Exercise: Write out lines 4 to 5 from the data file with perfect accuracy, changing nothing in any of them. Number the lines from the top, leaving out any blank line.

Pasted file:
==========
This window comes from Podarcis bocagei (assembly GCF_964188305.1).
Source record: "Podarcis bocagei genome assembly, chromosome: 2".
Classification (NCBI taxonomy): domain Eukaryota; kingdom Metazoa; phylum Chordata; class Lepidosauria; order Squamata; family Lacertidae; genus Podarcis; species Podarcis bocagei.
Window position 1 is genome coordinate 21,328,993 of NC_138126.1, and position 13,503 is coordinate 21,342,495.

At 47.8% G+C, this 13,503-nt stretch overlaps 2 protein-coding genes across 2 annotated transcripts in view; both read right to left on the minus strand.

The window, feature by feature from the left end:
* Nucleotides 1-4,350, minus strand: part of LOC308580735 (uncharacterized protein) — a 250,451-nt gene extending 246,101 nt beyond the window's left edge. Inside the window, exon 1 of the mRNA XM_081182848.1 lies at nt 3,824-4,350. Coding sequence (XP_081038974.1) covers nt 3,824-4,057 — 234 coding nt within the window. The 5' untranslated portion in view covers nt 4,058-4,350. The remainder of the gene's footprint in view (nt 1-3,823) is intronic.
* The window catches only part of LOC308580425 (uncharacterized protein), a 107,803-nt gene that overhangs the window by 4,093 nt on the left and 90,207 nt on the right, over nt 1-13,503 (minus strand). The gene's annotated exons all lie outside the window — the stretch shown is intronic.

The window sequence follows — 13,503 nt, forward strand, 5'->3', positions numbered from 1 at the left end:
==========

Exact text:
Window position 1 is genome coordinate 21,328,993 of NC_138126.1, and position 13,503 is coordinate 21,342,495.

At 47.8% G+C, this 13,503-nt stretch overlaps 2 protein-coding genes across 2 annotated transcripts in view; both read right to left on the minus strand.